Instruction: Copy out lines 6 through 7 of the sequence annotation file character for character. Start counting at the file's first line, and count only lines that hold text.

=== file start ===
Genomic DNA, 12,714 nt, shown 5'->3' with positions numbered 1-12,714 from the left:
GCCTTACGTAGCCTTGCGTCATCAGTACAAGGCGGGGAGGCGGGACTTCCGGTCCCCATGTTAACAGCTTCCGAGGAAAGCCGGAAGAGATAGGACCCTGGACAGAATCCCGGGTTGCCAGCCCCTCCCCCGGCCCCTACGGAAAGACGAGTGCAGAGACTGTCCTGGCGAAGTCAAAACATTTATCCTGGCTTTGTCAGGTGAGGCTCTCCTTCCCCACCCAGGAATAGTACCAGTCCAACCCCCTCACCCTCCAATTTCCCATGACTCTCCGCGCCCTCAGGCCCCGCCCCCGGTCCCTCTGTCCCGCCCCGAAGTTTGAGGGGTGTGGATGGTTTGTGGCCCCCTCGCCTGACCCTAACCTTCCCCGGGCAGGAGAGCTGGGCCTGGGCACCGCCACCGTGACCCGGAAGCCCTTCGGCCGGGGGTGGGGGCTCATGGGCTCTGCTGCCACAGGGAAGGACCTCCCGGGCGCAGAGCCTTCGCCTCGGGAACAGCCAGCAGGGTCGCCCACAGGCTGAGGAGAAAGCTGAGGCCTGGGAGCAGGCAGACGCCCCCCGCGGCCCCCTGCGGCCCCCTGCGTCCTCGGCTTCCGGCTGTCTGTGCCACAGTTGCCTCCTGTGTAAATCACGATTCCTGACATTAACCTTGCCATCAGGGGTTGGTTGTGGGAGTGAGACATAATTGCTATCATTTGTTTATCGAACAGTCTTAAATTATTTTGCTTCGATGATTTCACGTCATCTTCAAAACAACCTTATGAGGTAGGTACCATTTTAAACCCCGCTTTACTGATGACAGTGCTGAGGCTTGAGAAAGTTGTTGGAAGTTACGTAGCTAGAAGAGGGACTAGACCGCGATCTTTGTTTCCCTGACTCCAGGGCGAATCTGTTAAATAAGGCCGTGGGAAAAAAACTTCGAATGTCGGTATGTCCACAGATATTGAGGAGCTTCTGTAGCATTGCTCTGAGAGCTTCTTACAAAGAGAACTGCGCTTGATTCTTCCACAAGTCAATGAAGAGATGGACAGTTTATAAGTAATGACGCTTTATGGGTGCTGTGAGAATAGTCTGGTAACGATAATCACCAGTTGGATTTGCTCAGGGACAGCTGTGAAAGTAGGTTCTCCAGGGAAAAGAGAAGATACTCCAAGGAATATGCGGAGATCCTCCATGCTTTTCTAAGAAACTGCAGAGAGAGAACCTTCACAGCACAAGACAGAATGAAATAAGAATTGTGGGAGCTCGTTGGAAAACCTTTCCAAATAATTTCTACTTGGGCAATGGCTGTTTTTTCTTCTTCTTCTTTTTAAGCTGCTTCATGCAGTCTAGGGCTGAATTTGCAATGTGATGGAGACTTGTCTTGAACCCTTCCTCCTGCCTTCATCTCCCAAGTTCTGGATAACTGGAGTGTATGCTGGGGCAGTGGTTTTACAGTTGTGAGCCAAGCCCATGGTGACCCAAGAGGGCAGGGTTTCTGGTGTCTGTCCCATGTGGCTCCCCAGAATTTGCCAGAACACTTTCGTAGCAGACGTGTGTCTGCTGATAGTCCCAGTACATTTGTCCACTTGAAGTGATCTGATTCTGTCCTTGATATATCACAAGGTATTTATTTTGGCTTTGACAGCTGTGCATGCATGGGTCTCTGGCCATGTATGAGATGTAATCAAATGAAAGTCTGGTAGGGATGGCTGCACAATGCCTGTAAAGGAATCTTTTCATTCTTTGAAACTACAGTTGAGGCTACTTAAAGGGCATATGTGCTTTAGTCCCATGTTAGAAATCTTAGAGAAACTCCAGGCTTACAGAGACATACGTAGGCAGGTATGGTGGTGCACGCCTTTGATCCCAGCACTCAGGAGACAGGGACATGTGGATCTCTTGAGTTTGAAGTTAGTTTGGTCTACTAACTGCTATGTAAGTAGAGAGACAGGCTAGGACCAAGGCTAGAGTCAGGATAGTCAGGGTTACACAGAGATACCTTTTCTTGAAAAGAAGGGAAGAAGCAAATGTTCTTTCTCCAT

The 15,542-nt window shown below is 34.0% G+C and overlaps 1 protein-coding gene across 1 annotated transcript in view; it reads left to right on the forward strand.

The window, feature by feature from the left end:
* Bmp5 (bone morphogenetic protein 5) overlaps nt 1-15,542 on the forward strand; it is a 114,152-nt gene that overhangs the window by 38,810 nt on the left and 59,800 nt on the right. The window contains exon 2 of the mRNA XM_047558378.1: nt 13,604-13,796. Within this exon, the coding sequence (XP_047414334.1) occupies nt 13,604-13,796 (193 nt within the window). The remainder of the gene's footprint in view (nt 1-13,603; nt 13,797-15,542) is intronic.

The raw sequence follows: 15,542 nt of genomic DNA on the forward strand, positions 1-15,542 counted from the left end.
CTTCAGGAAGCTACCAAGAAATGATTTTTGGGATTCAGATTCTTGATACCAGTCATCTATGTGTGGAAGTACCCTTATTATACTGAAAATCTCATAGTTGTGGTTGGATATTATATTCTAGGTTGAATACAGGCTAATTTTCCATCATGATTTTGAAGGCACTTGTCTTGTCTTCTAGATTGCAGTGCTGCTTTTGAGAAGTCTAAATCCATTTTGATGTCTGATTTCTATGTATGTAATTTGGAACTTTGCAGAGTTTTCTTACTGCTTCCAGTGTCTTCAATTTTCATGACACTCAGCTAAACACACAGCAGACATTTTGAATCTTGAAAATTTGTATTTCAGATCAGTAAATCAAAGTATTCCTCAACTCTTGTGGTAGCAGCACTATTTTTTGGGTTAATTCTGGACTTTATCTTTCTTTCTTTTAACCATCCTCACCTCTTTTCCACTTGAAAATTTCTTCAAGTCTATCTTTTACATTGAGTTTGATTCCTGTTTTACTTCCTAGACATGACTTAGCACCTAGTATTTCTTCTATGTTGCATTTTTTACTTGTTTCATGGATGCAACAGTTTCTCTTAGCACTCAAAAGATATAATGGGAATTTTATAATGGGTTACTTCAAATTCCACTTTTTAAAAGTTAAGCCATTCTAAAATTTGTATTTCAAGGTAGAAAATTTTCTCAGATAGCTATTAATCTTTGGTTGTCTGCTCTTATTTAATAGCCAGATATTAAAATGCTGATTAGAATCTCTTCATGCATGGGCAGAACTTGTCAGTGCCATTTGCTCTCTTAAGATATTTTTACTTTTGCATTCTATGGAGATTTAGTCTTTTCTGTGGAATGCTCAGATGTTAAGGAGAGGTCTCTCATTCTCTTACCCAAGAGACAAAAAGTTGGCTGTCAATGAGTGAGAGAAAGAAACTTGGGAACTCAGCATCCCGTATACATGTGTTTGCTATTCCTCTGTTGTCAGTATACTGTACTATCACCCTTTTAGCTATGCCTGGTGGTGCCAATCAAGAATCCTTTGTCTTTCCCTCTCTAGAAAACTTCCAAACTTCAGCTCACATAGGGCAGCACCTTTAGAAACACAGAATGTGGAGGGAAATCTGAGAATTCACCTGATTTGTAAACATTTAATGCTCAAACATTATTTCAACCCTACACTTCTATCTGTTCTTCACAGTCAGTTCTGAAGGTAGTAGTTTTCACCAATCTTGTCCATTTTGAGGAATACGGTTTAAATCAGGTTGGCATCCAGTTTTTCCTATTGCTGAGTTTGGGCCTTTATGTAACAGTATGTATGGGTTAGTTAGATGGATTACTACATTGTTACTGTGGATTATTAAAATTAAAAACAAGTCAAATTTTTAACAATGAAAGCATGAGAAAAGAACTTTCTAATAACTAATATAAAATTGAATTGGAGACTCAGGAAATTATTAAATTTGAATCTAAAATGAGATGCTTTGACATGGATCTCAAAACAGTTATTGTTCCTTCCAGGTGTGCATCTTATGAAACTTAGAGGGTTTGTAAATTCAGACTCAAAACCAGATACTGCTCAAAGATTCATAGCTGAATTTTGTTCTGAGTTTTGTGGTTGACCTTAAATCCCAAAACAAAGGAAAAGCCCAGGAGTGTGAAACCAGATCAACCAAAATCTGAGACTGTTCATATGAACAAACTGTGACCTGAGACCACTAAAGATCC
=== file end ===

The raw sequence follows: 15,542 nt of genomic DNA on the forward strand, positions 1-15,542 counted from the left end.
CTTCAGGAAGCTACCAAGAAATGATTTTTGGGATTCAGATTCTTGATACCAGTCATCTATGTGTGGAAGTACCCTTATTATACTGAAAATCTCATAGTTGTGGTTGGATATTATATTCTAGGTTGAATACAGGCTAATTTTCCATCATGATTTTGAAGGCACTTGTCTTGTCTTCTAGATTGCAGTGCTGCTTTTGAGAAGTCTAAATCCATTTTGATGTCTGATTTCTATGTATGTAATTTGGAACTTTGCAGAGTTTTCTTACTGCTTCCAGTGTCTTCAATTTTCATGACACTCAGCTAAACACACAGCAGACATTTTGAATCTTGAAAATTTGTATTTCAGATCAGTAAATCAAAGTATTCCTCAACTCTTGTGGTAGCAGCACTATTTTTTGGGTTAATTCTGGACTTTATCTTTCTTTCTTTTAACCATCCTCACCTCTTTTCCACTTGAAAATTTCTTCAAGTCTATCTTTTACATTGAGTTTGATTCCTGTTTTACTTCCTAGACATGACTTAGCACCTAGTATTTCTTCTATGTTGCATTTTTTACTTGTTTCATGGATGCAACAGTTTCTCTTAGCACTCAAAAGATATAATGGGAATTTTATAATGGGTTACTTCAAATTCCACTTTTTAAAAGTTAAGCCATTCTAAAATTTGTATTTCAAGGTAGAAAATTTTCTCAGATAGCTATTAATCTTTGGTTGTCTGCTCTTATTTAATAGCCAGATATTAAAATGCTGATTAGAATCTCTTCATGCATGGGCAGAACTTGTCAGTGCCATTTGCTCTCTTAAGATATTTTTACTTTTGCATTCTATGGAGATTTAGTCTTTTCTGTGGAATGCTCAGATGTTAAGGAGAGGTCTCTCATTCTCTTACCCAAGAGACAAAAAGTTGGCTGTCAATGAGTGAGAGAAAGAAACTTGGGAACTCAGCATCCCGTATACATGTGTTTGCTATTCCTCTGTTGTCAGTATACTGTACTATCACCCTTTTAGCTATGCCTGGTGGTGCCAATCAAGAATCCTTTGTCTTTCCCTCTCTAGAAAACTTCCAAACTTCAGCTCACATAGGGCAGCACCTTTAGAAACACAGAATGTGGAGGGAAATCTGAGAATTCACCTGATTTGTAAACATTTAATGCTCAAACATTATTTCAACCCTACACTTCTATCTGTTCTTCACAGTCAGTTCTGAAGGTAGTAGTTTTCACCAATCTTGTCCATTTTGAGGAATACGGTTTAAATCAGGTTGGCATCCAGTTTTTCCTATTGCTGAGTTTGGGCCTTTATGTAACAGTATGTATGGGTTAGTTAGATGGATTACTACATTGTTACTGTGGATTATTAAAATTAAAAACAAGTCAAATTTTTAACAATGAAAGCATGAGAAAAGAACTTTCTAATAACTAATATAAAATTGAATTGGAGACTCAGGAAATTATTAAATTTGAATCTAAAATGAGATGCTTTGACATGGATCTCAAAACAGTTATTGTTCCTTCCAGGTGTGCATCTTATGAAACTTAGAGGGTTTGTAAATTCAGACTCAAAACCAGATACTGCTCAAAGATTCATAGCTGAATTTTGTTCTGAGTTTTGTGGTTGACCTTAAATCCCAAAACAAAGGAAAAGCCCAGGAGTGTGAAACCAGATCAACCAAAATCTGAGACTGTTCATATGAACAAACTGTGACCTGAGACCACTAAAGATCC